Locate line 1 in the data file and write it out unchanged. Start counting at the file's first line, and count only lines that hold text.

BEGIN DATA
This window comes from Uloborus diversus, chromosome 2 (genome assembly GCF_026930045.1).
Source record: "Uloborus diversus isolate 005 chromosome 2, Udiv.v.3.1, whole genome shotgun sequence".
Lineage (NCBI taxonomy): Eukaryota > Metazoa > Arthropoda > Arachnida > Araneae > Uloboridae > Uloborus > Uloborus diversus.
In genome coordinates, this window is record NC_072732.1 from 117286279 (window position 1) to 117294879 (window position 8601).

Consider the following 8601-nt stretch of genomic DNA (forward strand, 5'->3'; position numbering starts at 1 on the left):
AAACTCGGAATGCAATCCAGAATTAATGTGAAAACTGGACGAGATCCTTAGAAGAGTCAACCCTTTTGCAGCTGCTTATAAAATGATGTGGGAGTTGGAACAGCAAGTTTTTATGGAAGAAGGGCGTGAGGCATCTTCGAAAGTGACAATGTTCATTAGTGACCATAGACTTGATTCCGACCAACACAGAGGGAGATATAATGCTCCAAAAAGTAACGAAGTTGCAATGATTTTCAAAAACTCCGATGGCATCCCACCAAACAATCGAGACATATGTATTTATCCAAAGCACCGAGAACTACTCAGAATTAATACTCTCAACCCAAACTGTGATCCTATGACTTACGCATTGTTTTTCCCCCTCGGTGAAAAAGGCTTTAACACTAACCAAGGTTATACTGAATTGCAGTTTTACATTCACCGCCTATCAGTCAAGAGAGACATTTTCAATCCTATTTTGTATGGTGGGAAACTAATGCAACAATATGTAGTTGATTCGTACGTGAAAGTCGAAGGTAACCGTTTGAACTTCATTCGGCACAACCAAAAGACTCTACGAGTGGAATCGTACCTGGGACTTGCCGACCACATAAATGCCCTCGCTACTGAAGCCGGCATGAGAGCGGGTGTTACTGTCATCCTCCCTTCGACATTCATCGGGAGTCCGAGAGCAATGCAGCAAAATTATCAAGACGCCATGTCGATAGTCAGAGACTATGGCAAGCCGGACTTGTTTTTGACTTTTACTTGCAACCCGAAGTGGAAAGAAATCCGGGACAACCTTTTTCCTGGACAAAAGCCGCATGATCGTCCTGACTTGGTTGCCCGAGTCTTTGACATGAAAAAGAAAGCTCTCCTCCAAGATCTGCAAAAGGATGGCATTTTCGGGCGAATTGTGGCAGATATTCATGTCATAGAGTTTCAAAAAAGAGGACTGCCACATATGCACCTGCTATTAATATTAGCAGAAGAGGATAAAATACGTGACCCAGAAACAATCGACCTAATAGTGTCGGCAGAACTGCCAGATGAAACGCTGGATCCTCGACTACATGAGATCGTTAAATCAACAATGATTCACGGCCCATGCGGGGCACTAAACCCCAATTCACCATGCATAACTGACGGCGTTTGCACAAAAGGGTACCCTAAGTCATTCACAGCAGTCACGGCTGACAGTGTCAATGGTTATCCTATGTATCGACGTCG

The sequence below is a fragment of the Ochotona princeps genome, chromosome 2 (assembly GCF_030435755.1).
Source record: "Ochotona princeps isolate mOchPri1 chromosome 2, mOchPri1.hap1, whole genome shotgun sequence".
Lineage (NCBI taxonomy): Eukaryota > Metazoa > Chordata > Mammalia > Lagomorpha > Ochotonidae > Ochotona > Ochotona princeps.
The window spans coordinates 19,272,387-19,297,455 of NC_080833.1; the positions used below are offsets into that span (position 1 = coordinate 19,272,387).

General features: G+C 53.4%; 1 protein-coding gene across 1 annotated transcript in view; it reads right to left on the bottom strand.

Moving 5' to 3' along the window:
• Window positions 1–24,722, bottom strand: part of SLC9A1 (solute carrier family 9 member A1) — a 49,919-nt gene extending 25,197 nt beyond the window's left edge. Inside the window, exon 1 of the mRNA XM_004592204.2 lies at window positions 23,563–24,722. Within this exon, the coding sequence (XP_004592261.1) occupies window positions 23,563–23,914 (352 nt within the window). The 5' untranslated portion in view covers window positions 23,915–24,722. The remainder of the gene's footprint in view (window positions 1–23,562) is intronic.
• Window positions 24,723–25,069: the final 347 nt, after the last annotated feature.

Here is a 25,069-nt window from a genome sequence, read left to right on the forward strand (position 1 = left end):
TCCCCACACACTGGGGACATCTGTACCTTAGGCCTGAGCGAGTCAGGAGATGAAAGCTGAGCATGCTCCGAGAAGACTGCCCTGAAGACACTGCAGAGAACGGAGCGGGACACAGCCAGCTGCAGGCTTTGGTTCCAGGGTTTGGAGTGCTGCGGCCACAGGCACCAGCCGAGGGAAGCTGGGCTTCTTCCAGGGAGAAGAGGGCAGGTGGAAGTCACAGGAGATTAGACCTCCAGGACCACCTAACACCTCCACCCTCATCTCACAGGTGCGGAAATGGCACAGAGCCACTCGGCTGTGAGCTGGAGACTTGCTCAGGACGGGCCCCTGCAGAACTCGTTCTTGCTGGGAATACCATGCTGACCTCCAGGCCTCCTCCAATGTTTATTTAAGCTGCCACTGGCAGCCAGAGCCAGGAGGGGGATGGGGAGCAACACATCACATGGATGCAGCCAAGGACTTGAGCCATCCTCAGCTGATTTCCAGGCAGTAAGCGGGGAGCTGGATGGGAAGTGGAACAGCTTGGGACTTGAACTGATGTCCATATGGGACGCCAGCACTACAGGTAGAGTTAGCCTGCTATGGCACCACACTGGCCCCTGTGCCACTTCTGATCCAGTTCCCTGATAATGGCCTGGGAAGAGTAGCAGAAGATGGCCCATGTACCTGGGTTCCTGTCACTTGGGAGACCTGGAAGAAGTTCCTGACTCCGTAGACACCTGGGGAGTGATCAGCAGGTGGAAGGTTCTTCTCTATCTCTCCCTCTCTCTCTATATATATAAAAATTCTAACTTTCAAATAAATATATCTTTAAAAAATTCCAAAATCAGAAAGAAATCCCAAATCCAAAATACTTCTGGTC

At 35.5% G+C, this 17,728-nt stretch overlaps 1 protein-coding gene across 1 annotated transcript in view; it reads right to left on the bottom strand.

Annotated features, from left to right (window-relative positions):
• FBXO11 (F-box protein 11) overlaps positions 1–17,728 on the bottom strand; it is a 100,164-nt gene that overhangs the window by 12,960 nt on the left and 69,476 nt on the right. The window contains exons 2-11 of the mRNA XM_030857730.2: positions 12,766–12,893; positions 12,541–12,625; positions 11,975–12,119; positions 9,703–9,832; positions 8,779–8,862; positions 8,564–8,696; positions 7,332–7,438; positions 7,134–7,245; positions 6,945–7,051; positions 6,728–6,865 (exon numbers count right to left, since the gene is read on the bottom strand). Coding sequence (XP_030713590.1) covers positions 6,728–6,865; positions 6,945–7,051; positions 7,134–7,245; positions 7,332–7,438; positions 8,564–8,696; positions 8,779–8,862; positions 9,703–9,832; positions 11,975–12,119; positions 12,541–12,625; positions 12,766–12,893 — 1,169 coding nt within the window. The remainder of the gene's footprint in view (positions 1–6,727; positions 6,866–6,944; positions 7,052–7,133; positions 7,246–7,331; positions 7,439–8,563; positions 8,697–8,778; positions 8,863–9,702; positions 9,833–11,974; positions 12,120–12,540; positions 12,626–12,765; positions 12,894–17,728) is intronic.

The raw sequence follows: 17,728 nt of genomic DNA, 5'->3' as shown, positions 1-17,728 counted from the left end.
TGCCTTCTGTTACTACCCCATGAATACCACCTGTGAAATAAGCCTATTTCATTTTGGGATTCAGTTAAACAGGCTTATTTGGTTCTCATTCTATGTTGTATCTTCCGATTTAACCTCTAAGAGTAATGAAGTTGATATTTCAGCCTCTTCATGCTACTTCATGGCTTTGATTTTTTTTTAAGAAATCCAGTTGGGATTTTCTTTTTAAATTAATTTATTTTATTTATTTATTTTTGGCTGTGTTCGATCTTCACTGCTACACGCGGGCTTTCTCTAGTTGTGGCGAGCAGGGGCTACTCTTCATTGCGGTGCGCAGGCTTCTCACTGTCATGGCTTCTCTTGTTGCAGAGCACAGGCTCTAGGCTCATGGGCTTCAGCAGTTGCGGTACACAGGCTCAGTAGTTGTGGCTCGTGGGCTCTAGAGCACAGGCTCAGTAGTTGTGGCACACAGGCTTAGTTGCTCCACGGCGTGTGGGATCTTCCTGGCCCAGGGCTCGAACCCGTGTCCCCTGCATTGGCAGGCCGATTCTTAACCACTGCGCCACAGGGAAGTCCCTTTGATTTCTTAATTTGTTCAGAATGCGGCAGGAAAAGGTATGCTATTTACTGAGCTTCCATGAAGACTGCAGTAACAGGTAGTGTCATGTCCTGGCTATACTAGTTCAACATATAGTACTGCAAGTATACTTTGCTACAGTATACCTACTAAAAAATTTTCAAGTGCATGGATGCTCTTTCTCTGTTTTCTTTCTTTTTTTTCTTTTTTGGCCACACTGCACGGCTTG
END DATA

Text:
This window comes from Uloborus diversus, chromosome 2 (genome assembly GCF_026930045.1).